Jack Stack - founder/CEO of SRC Holdings, author of The Great Game of Business and considered by many to be the father of open-book management - has this to say about discretionary profit sharing plans (from the Inc. article The Problem with Profit Sharing) (bold emphasis mine):
By profit sharing, I mean the practice of taking a percentage of a company's profits, putting it into a pool, and disbursing it to the company's employees, usually sometime after the close of the year. Understand, I'm not saying that this is a bad thing to do, just that the benefits of doing it are limited. For openers, the recipients seldom know exactly how they helped generate the profits, beyond just doing their jobs. No doubt, they enjoy getting the money. They may even be grateful for it. But they aren't likely to think or act differently because of it or to be greatly motivated by it.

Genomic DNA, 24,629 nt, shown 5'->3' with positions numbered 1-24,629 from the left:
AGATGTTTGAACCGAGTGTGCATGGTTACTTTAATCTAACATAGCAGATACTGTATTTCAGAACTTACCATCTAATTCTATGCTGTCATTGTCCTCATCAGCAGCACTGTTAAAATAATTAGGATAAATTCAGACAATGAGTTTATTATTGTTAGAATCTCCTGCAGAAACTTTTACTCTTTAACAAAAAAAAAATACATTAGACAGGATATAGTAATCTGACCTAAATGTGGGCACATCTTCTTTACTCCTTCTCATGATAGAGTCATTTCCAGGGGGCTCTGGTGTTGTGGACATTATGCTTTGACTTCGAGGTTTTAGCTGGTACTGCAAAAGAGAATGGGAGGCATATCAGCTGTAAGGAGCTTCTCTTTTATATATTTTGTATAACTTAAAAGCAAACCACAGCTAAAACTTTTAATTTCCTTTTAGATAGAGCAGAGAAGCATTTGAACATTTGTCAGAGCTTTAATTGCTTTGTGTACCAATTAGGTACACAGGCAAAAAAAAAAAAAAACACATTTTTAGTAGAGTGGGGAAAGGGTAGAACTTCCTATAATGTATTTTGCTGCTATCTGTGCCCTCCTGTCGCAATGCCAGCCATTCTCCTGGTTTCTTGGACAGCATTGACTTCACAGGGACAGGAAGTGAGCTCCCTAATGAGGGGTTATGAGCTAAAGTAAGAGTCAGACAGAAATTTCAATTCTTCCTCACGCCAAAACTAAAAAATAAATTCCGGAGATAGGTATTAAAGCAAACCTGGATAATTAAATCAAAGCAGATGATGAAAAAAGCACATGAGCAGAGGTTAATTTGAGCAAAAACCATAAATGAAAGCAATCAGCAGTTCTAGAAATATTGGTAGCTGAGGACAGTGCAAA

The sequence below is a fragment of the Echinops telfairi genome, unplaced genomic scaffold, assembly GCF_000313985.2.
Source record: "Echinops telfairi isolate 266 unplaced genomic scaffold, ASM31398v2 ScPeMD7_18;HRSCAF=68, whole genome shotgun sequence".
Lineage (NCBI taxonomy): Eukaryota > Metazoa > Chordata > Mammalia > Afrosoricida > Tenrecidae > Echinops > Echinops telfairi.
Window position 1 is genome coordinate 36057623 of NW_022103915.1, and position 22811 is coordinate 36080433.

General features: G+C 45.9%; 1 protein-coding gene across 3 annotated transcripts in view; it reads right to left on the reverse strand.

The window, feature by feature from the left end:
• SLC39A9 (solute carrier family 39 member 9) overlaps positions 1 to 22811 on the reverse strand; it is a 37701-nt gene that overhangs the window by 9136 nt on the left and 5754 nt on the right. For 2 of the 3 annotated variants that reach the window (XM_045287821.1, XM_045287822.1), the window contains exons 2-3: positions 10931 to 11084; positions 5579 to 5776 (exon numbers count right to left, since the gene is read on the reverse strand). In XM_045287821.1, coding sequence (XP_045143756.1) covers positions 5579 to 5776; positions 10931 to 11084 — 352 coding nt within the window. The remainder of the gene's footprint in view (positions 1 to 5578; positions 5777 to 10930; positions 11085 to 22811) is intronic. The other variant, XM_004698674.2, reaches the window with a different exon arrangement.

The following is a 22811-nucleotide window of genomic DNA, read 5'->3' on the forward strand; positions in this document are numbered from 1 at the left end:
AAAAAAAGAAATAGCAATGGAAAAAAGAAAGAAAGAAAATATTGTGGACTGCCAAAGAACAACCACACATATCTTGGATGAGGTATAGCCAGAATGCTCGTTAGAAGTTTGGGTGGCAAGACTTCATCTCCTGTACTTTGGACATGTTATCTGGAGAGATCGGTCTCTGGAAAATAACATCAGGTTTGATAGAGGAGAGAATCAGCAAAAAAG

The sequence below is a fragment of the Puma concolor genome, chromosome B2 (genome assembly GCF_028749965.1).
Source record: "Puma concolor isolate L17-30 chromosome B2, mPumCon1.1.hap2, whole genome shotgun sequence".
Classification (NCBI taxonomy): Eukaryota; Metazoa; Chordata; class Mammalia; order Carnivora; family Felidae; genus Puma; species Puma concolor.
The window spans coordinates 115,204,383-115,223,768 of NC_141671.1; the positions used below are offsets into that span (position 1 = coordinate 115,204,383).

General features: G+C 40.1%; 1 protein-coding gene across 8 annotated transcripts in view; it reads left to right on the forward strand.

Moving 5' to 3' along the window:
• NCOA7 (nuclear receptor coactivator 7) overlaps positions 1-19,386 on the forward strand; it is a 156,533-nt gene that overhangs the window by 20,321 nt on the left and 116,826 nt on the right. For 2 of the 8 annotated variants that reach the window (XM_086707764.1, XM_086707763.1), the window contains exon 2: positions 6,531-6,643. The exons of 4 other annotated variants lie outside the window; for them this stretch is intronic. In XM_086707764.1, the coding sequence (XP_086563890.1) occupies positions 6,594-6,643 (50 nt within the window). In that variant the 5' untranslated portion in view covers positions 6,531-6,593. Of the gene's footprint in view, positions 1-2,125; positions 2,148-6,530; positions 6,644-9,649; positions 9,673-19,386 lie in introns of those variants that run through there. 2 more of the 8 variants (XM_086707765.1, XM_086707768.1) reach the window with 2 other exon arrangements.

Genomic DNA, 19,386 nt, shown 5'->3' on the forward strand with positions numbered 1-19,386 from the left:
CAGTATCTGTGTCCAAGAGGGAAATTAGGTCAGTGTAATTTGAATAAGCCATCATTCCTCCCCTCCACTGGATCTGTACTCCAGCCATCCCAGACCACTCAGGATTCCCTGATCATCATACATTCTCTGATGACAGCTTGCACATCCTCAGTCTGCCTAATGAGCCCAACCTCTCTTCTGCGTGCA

What's more, if they keep getting it, they will eventually come to expect it, depend on it. If they don't know what they've done to deserve the extra money, they will begin to view it as part of their regular compensation--that is, as an entitlement program. At that point, the profit-sharing check is a bonus in name only, no matter how much the amount may vary from year to year. Meanwhile, you're getting results that are the opposite of what you're paying for. You're promoting the same attitudes you had hoped to change by moving to variable pay in the first place.
Many thanks to Mr. Stack, not only for the variable pay wisdom, but for coining a useful new term.
Has your profit sharing plan become a BINO?
Image “Man Hand With Dollar Money On White Background” by kraifreedom courtesy of freedigitalphotos.net